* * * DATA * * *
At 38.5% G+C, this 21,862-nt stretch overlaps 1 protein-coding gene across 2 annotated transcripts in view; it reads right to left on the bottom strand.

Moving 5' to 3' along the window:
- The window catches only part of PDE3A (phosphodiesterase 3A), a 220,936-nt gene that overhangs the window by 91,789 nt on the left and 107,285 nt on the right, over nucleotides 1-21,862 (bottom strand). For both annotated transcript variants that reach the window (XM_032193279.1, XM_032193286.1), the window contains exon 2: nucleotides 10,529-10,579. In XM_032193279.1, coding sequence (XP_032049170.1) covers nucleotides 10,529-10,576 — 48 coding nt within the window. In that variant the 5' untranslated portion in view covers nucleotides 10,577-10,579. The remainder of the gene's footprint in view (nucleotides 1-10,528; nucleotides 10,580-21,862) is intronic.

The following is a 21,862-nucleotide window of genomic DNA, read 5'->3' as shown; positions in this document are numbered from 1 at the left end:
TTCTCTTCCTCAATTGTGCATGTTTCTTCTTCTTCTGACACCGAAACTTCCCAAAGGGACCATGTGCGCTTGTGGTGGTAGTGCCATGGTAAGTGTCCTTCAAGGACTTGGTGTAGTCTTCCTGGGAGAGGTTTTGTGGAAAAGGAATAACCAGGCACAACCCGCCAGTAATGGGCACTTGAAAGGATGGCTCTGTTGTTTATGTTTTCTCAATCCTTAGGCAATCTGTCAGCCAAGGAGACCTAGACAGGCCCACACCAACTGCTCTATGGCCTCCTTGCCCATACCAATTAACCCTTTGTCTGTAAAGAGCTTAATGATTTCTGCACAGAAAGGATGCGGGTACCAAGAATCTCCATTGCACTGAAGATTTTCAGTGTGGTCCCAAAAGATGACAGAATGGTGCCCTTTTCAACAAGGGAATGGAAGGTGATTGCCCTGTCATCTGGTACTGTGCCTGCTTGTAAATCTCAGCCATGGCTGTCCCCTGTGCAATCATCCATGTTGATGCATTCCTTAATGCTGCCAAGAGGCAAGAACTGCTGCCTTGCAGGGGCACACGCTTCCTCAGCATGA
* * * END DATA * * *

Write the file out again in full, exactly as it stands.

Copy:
At 38.5% G+C, this 21,862-nt stretch overlaps 1 protein-coding gene across 2 annotated transcripts in view; it reads right to left on the bottom strand.

Moving 5' to 3' along the window:
- The window catches only part of PDE3A (phosphodiesterase 3A), a 220,936-nt gene that overhangs the window by 91,789 nt on the left and 107,285 nt on the right, over nucleotides 1-21,862 (bottom strand). For both annotated transcript variants that reach the window (XM_032193279.1, XM_032193286.1), the window contains exon 2: nucleotides 10,529-10,579. In XM_032193279.1, coding sequence (XP_032049170.1) covers nucleotides 10,529-10,576 — 48 coding nt within the window. In that variant the 5' untranslated portion in view covers nucleotides 10,577-10,579. The remainder of the gene's footprint in view (nucleotides 1-10,528; nucleotides 10,580-21,862) is intronic.

The following is a 21,862-nucleotide window of genomic DNA, read 5'->3' as shown; positions in this document are numbered from 1 at the left end:
TTCTCTTCCTCAATTGTGCATGTTTCTTCTTCTTCTGACACCGAAACTTCCCAAAGGGACCATGTGCGCTTGTGGTGGTAGTGCCATGGTAAGTGTCCTTCAAGGACTTGGTGTAGTCTTCCTGGGAGAGGTTTTGTGGAAAAGGAATAACCAGGCACAACCCGCCAGTAATGGGCACTTGAAAGGATGGCTCTGTTGTTTATGTTTTCTCAATCCTTAGGCAATCTGTCAGCCAAGGAGACCTAGACAGGCCCACACCAACTGCTCTATGGCCTCCTTGCCCATACCAATTAACCCTTTGTCTGTAAAGAGCTTAATGATTTCTGCACAGAAAGGATGCGGGTACCAAGAATCTCCATTGCACTGAAGATTTTCAGTGTGGTCCCAAAAGATGACAGAATGGTGCCCTTTTCAACAAGGGAATGGAAGGTGATTGCCCTGTCATCTGGTACTGTGCCTGCTTGTAAATCTCAGCCATGGCTGTCCCCTGTGCAATCATCCATGTTGATGCATTCCTTAATGCTGCCAAGAGGCAAGAACTGCTGCCTTGCAGGGGCACACGCTTCCTCAGCATGA